Meanwhile, in Scotland, parallel developments were taking place. The pioneer there was William Still (1911-1997) who spent his whole ministry at Gilcomston South Church in Aberdeen. Beginning with an aggressively evangelistic ministry, he turned to expository preaching not only to build up believers but as a more effective way of winning outsiders. This, at first, especially when he replaced Saturday night rallies with a prayer meeting, led to reduced numbers but that was temporary, and the ministry grew both numerically and in its wider influence.
One significant outcome of his ministry was the calling of many men to similar kinds of ministry throughout Scotland. The earliest of these was James Philip (1922-2009) who ministered first in the village of Gardenstown in the north of Scotland, a ministry which was marked by many conversions, and of others being called to Christian service. His later ministry in Holyrood Abbey in Edinburgh was one of the most significant of the later part of the twentieth century and its influence is still felt. James’ brother George had an influential ministry in Sandyford Henderson Church in Glasgow. One of the more notable preachers was Eric Alexander, first in Newmilns in Ayrshire, then at St George’s Tron in Glasgow. His ministry also reached widely, particularly though his many preaching tours in America. Other gifted preachers also ministered in most parts of the country, and this continues to the present day. This historical sketch makes no claim to be complete but rather to demonstrate how there was a significant revival of preaching and to indicate some of the major figures and developments.
The Flourishing of Evangelical Scholarship
This was another feature of the post-World War Two years. Again this is a sketch of some significant figures and developments. The work of evangelical scholars gave important impetus to the production of resources which encouraged the expository task and helped to give preachers confidence in the reliability of the Bible.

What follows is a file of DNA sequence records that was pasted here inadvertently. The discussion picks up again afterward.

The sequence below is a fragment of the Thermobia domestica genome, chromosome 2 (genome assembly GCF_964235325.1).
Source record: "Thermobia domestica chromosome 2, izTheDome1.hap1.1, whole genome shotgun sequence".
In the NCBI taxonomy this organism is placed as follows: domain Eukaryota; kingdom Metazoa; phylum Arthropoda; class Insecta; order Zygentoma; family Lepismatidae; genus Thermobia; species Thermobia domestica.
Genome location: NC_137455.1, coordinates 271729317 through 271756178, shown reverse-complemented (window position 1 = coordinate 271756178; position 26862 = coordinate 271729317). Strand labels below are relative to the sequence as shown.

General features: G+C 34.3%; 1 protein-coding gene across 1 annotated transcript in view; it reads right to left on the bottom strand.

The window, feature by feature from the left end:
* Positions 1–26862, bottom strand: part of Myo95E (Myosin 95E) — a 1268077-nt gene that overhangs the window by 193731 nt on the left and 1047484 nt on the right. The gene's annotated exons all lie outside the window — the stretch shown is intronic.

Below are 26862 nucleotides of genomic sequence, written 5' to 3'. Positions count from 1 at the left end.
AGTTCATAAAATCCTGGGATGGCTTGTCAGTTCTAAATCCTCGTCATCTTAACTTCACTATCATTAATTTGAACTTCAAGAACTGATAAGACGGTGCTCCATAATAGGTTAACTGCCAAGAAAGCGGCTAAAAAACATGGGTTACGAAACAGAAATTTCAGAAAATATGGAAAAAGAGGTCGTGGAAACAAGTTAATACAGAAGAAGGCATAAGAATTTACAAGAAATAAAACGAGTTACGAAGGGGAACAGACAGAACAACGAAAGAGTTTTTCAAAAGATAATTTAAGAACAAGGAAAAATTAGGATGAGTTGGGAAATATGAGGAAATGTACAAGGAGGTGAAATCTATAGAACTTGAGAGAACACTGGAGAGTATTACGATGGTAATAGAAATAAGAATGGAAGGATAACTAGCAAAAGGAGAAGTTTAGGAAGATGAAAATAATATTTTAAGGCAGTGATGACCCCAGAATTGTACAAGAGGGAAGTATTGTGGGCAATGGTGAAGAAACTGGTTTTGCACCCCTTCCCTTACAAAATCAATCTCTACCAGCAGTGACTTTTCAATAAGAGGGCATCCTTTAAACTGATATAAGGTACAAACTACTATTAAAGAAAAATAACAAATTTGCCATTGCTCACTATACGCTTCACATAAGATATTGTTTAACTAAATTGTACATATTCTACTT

Probably the most significant figure was F.F. Bruce (1910-1990), a Scot who spent most of his professional life in England. He was a man of enormous erudition who began his career lecturing in Greek first at Edinburgh University and then at Leeds University. He moved quickly to Biblical Studies, being Head of Department first at Sheffield University and later at Manchester University. He produced many books: commentaries on much of the New Testament as well as works on the canon and on the historicity of the New Testament. He was not a particularly scintillating speaker or writer, but his work was marked by great clarity and was free from jargon. His influence was worldwide and encouraged many others to pursue sound biblical scholarship. He was a scholar rather than a preacher, but as a lifelong member of the Christian Brethren he preached frequently.
In the Old Testament field, Donald Wiseman (1918-2010) was a significant influence. He was an Assyriologist and worked both at the University of London and the British Museum. Much of his work was in translating Assyrian texts and also field archaeology. However, he was also a committed biblical scholar, writing the Tyndale commentary on 1 and 2 Kings, as well as being a translator of the New International Version. He also wrote many books and articles defending the historicity and reliability of the Old Testament, including work on Daniel. Like Bruce he was widely respected by those who did not share his views.
One important consequence of the revival of evangelical biblical scholarship was the founding of Tyndale House in Cambridge in 1944. This was, and is, a residential library devoted to scholarship at the highest level. Many well-known scholars have studied and lectured there, and this continues to the present day. Bruce and Wiseman were involved early in this venture and much helpful material continues to be produced there. One figure who has been particularly associated with Tyndale House is the scholar/preacher Don Carson who still exercises an influential ministry.
(TC: That is an interesting though obviously brief account of something we may now take for granted. On this side of the Atlantic we would need to consider names like James Montgomery Boice, John MacArthur, R.C. Sproul, John Piper and many others who practiced and modeled such preaching. I am thankful for these pioneers in expository preaching and for the scholars who have prepared the lay-level resources that make it possible for those of us with lesser gifts and training.)